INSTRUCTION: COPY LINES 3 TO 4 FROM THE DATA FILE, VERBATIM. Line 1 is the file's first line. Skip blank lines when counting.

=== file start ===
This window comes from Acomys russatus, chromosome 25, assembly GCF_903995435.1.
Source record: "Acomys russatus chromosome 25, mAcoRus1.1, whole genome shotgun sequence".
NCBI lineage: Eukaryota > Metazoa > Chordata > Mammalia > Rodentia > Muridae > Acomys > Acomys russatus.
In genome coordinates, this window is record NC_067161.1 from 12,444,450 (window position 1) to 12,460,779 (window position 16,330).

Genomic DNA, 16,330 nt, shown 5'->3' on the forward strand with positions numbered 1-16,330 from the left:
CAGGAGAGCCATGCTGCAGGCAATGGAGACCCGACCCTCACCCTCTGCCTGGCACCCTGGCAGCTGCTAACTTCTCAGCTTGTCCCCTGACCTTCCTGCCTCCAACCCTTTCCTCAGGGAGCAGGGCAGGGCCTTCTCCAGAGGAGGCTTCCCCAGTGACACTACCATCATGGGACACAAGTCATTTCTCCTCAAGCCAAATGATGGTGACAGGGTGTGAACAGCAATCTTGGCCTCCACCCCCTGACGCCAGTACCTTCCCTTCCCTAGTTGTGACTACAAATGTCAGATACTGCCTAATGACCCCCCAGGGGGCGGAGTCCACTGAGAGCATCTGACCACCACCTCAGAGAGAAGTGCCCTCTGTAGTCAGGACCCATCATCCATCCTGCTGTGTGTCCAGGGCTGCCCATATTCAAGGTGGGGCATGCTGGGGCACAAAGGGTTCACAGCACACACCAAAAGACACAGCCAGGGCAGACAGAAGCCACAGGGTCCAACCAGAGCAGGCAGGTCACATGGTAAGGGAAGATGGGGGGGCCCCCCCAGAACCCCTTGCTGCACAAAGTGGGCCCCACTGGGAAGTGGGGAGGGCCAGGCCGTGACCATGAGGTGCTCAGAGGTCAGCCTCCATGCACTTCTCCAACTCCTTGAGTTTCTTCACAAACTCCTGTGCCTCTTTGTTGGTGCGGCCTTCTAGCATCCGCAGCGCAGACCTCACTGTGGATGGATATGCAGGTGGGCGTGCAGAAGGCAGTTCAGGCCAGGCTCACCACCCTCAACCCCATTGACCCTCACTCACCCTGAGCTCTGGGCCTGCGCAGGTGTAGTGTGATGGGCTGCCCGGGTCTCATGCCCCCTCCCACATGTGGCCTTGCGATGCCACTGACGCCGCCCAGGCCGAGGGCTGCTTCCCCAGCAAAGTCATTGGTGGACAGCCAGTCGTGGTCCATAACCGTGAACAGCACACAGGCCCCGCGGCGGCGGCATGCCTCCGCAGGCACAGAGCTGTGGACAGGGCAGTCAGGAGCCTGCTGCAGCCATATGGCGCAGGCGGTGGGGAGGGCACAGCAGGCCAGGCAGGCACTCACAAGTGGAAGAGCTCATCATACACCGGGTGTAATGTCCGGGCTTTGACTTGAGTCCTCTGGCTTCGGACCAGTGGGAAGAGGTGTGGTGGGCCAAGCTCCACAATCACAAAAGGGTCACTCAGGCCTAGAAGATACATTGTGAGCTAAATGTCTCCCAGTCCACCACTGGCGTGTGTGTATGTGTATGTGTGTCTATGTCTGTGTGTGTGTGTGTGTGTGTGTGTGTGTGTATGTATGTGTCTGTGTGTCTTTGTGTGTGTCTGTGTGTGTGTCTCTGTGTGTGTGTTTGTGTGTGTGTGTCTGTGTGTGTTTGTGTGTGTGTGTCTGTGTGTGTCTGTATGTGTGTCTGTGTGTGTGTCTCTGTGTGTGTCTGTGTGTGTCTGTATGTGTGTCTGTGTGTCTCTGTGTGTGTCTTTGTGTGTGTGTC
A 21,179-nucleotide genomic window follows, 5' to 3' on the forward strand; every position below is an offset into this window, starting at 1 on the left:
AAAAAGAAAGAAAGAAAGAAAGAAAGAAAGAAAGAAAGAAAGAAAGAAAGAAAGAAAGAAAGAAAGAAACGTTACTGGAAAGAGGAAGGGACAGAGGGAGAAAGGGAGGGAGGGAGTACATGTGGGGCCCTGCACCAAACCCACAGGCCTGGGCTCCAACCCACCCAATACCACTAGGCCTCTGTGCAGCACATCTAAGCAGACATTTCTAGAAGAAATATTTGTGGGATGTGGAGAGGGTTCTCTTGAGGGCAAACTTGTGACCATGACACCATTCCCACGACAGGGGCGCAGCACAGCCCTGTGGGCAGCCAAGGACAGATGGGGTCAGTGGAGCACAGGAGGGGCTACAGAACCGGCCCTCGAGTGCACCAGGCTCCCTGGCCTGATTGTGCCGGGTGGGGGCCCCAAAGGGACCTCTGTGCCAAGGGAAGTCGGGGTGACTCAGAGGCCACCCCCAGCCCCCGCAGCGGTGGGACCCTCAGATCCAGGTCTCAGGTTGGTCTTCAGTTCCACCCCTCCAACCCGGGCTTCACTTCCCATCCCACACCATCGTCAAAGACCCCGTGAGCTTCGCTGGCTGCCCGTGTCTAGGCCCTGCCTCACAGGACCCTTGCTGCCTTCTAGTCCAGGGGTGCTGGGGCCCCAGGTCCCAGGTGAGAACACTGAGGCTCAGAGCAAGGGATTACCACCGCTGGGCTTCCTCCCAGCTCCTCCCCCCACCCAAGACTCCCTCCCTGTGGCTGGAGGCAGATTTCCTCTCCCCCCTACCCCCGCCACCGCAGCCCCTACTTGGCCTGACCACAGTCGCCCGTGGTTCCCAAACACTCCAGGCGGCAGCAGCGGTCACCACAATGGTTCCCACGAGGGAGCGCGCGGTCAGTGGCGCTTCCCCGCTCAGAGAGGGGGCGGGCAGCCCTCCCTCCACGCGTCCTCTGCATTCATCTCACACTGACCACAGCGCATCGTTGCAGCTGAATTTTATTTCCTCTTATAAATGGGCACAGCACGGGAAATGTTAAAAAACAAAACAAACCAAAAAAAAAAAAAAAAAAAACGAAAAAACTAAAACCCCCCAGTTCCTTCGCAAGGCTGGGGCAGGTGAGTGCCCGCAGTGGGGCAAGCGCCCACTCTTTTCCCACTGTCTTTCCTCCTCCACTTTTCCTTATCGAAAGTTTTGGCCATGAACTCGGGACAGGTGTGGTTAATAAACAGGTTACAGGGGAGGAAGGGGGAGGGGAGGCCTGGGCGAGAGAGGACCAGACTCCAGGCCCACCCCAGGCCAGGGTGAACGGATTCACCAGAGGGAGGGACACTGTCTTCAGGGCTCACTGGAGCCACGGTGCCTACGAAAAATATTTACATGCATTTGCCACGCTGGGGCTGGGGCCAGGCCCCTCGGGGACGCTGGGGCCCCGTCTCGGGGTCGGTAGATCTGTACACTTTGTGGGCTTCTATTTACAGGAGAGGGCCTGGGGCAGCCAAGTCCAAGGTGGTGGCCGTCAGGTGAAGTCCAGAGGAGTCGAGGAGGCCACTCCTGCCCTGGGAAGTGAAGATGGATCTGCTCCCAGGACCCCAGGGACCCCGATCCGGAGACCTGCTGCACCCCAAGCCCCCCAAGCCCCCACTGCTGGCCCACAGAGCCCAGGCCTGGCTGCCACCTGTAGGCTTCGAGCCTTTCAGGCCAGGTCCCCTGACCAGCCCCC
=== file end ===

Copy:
NCBI lineage: Eukaryota > Metazoa > Chordata > Mammalia > Rodentia > Muridae > Acomys > Acomys russatus.
In genome coordinates, this window is record NC_067161.1 from 12,444,450 (window position 1) to 12,460,779 (window position 16,330).